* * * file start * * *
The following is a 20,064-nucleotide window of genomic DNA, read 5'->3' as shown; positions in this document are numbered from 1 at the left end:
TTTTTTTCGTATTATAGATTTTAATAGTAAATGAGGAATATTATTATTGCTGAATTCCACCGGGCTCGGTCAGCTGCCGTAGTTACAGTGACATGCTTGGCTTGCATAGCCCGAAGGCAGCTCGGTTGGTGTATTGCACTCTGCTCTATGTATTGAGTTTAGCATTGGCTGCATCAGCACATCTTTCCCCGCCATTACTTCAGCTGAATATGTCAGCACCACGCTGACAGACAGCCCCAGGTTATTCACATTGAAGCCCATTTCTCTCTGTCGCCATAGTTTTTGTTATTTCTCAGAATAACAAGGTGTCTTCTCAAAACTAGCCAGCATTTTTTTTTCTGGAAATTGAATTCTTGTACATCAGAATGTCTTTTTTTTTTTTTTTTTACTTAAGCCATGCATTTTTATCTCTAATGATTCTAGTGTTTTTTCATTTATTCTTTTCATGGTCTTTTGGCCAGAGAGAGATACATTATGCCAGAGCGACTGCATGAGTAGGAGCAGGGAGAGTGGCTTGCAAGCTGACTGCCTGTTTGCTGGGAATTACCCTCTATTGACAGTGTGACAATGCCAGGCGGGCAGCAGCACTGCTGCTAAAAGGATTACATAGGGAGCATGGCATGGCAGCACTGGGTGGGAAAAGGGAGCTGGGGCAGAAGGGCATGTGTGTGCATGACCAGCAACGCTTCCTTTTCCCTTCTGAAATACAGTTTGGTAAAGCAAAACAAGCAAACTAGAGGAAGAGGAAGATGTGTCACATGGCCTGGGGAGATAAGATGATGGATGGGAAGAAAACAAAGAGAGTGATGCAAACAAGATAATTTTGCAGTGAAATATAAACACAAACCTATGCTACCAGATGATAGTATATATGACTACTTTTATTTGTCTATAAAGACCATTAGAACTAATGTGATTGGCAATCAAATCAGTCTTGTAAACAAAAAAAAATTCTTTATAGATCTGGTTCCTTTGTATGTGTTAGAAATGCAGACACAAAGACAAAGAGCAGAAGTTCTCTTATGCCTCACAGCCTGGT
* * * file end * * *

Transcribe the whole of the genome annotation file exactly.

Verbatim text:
The following is a 20,064-nucleotide window of genomic DNA, read 5'->3' as shown; positions in this document are numbered from 1 at the left end:
TTTTTTTCGTATTATAGATTTTAATAGTAAATGAGGAATATTATTATTGCTGAATTCCACCGGGCTCGGTCAGCTGCCGTAGTTACAGTGACATGCTTGGCTTGCATAGCCCGAAGGCAGCTCGGTTGGTGTATTGCACTCTGCTCTATGTATTGAGTTTAGCATTGGCTGCATCAGCACATCTTTCCCCGCCATTACTTCAGCTGAATATGTCAGCACCACGCTGACAGACAGCCCCAGGTTATTCACATTGAAGCCCATTTCTCTCTGTCGCCATAGTTTTTGTTATTTCTCAGAATAACAAGGTGTCTTCTCAAAACTAGCCAGCATTTTTTTTTCTGGAAATTGAATTCTTGTACATCAGAATGTCTTTTTTTTTTTTTTTTTACTTAAGCCATGCATTTTTATCTCTAATGATTCTAGTGTTTTTTCATTTATTCTTTTCATGGTCTTTTGGCCAGAGAGAGATACATTATGCCAGAGCGACTGCATGAGTAGGAGCAGGGAGAGTGGCTTGCAAGCTGACTGCCTGTTTGCTGGGAATTACCCTCTATTGACAGTGTGACAATGCCAGGCGGGCAGCAGCACTGCTGCTAAAAGGATTACATAGGGAGCATGGCATGGCAGCACTGGGTGGGAAAAGGGAGCTGGGGCAGAAGGGCATGTGTGTGCATGACCAGCAACGCTTCCTTTTCCCTTCTGAAATACAGTTTGGTAAAGCAAAACAAGCAAACTAGAGGAAGAGGAAGATGTGTCACATGGCCTGGGGAGATAAGATGATGGATGGGAAGAAAACAAAGAGAGTGATGCAAACAAGATAATTTTGCAGTGAAATATAAACACAAACCTATGCTACCAGATGATAGTATATATGACTACTTTTATTTGTCTATAAAGACCATTAGAACTAATGTGATTGGCAATCAAATCAGTCTTGTAAACAAAAAAAAATTCTTTATAGATCTGGTTCCTTTGTATGTGTTAGAAATGCAGACACAAAGACAAAGAGCAGAAGTTCTCTTATGCCTCACAGCCTGGT